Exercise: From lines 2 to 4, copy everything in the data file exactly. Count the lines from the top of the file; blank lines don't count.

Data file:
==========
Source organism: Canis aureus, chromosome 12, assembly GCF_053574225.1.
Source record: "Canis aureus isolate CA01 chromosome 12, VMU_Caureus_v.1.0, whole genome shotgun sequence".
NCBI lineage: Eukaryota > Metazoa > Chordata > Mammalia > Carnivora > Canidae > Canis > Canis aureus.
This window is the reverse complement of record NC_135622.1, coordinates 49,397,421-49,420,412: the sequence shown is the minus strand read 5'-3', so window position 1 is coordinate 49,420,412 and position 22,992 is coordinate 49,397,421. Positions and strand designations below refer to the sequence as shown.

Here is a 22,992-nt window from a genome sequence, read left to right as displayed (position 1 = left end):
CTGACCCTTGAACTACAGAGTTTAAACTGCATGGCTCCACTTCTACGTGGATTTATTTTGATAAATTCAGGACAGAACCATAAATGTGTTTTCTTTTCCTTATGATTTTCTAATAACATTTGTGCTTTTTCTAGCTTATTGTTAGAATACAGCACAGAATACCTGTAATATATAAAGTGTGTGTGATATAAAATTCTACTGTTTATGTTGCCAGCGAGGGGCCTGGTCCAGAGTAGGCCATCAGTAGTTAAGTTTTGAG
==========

Source record: "Canis aureus isolate CA01 chromosome 12, VMU_Caureus_v.1.0, whole genome shotgun sequence".
NCBI lineage: Eukaryota > Metazoa > Chordata > Mammalia > Carnivora > Canidae > Canis > Canis aureus.
This window is the reverse complement of record NC_135622.1, coordinates 49,397,421-49,420,412: the sequence shown is the minus strand read 5'-3', so window position 1 is coordinate 49,420,412 and position 22,992 is coordinate 49,397,421. Positions and strand designations below refer to the sequence as shown.